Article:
Monday, February 21, 2011

Ombudsman Misses the Point

The ultimate arbitrator in disputes between prisoners and the prison service is the Prisons Ombudsman. I recommend his regular publications for those wanting a greater insight into the petty, malign and just plain stupid carceral machine.
In a recent judgement, the Ombudsman had to consider the case of a dying man. The Lifer Governor, quite decently, began the paperwork to apply for compassionate release. Alas, another manager decided not to complete the process. The paperwork was finally completed the day before the prisoner died - still in prison.
The lesson the Ombudsman drew from this was a procedural one, regarding the time from prospective death within which such procedures should be began.
This follows an established pattern of thinking by the Ombudsman’s office. It focuses overwhelmingly upon procedures and processes. This is to overlook the human element - staff make up the procedures and processes, they are not some robotic bureaucracy that powers itself.
Where is the calling to account of staff in this - and other -complaints? Why is it that, no matter how wrong, stupid or illegal the matter at hand, I am unable to find a single recommendation by the Ombudsman that staff should face disciplinary action. Ever.


  1. Its rather a swindle, isn't it? You're lead to believe there is recourse, an action that can be taken in the event of a wrong doing, such as this instance of the dying man, but the overseers actions amounts to very little; in fact nothing at all.

    There is so much stacked against prisoners it makes me feel sad and angry.

  2. This is a perennial problem with bureaucracies. It does not matter how many procedures and processes you put in place, they can still be followed to the letter in the most perverse of ways.

    The lesson? Slim the bureaucracies and hold individuals to account.

  3. Winston Churchill said: that tyrants ride on the backs of tigers; they fear to get off, as they would be devoured.

    Bureaucrats also ride on the backs of tigers; but unlike the tyrants, the bureaucrats are not afraid to dismount when it suits them; as they ride side-saddle, on the backs of paper tigers.

  4. Yeah there should be accountability to the people, to human beings not to the stuffy behind the scenes ones who make all the rules in the first place, rules designed to suit costings, profit margins and the rest of the shitsheboodles.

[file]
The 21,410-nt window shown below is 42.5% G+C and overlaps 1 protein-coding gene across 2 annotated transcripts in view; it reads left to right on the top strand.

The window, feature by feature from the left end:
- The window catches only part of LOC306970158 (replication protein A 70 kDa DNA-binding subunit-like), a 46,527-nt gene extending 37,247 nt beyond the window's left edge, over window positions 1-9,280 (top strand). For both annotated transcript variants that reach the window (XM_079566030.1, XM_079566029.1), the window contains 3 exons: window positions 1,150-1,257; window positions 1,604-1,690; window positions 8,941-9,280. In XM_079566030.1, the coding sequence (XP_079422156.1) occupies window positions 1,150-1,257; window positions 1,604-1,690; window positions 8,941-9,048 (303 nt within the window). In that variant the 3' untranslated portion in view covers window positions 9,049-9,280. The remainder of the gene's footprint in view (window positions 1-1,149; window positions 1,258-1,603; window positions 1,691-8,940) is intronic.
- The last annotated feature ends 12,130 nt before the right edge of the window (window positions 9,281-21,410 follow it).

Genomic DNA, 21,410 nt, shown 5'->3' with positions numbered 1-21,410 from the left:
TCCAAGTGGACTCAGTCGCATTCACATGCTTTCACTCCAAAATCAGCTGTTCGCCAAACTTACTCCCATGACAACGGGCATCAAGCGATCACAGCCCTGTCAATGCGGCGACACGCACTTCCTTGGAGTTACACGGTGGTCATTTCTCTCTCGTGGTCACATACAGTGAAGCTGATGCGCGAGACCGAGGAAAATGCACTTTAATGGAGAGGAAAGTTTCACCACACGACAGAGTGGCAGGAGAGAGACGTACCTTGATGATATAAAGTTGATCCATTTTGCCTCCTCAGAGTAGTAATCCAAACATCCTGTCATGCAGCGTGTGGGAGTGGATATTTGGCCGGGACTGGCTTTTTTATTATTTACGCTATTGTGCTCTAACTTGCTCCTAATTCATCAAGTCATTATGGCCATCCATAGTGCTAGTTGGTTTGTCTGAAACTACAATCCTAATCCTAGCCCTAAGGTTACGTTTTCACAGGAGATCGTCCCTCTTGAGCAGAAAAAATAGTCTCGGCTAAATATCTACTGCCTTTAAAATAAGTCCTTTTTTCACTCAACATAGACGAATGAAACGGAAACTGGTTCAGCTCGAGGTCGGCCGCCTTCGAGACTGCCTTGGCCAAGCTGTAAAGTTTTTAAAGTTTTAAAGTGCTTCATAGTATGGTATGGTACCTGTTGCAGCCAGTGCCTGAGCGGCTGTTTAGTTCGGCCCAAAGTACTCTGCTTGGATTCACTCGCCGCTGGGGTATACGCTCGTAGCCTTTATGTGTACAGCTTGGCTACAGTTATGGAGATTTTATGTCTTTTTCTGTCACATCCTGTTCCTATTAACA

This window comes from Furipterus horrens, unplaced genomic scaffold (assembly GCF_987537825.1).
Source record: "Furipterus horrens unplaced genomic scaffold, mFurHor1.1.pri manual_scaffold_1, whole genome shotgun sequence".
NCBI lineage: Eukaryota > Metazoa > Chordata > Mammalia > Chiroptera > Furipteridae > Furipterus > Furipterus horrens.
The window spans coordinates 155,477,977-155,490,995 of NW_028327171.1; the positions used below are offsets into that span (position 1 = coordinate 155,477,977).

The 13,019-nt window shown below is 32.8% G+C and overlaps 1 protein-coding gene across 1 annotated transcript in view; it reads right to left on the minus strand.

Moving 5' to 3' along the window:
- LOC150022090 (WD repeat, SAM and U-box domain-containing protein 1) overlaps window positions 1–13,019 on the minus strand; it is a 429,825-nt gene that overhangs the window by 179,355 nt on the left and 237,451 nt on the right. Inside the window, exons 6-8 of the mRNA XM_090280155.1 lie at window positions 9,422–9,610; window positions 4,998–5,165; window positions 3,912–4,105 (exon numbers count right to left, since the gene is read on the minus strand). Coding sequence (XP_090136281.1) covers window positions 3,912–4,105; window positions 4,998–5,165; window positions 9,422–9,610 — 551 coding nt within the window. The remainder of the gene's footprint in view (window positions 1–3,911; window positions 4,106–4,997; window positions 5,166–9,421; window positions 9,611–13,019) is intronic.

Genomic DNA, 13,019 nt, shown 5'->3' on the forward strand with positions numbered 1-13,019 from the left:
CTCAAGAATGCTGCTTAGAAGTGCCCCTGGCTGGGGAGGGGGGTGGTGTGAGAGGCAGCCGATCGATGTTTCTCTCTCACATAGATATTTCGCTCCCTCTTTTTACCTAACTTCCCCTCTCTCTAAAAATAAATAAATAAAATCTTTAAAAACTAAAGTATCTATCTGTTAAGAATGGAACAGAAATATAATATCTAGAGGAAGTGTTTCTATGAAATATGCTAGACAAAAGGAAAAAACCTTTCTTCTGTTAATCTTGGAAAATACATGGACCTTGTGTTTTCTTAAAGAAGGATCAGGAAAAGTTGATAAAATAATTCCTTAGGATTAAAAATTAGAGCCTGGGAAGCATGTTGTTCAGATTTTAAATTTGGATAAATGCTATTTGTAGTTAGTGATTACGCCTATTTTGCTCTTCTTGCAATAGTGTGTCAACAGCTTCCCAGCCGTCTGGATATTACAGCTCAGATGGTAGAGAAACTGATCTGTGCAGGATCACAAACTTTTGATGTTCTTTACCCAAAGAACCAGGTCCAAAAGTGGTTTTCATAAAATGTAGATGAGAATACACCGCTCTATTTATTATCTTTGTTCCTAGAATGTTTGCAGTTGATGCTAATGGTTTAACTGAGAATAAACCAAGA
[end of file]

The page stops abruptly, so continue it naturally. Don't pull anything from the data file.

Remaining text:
5. Well said Benedict White......

    As for me,I have spent ages trying to find the right words to express my feelings about this, I cant.......but I would like to know how they get away with overlooking the fact that someone died, someone, somewhere is responsable for him dying in a prison hospital and not at home with his loved ones.
    If that person has a conscience I hope he can live with himself.

  6. I can sort of see the Ombudsmans point. Whilst yes persons do matter, and maybe he should be more willing to clamp down on this, the fact is that an efficient organisation should have mechanisms to deal with bloody mindedness and incompetence, as these will always be present no matter what you do.

    In addition, he will always have the problem that he needs evidence of who to blame when calling for disciplinary action (or evidence that it was a personal error). If the prison service closes ranks, that evidence will be very hard to find.

  7. @tallguy and in this case "he" should have the power to introduce a supplmental ruling that on reciept of application for campassionate release said paperwork must be completed within 24 hrs. In such instants where paperwork is not completed the prisoner is granted pro forma compassionate release.

    It's not all about finding blame Tallboy it's also about taking away power that certain individuals are either too lazy or too nasty to be bothered completing paperwork in a timely fashion.

  8. I think you've missed the point of an ombudsman. They hear complaints not appeals. They are investigators not a parole board.

    The role of replacing decisions and making orders for release is a quasi-judicial one not an investigative one. I don't know the system well enough to know if there is such a mechanism in place. However, given the nature of the Ombudsman's office (and not just the prison one, any of them) they are not capable of carrying out that role.

    For what its worth, my reading of the above article is a complaint that the investigation failed to get the correct answer, not a complaint about the way the Ombudsman is supposed to work.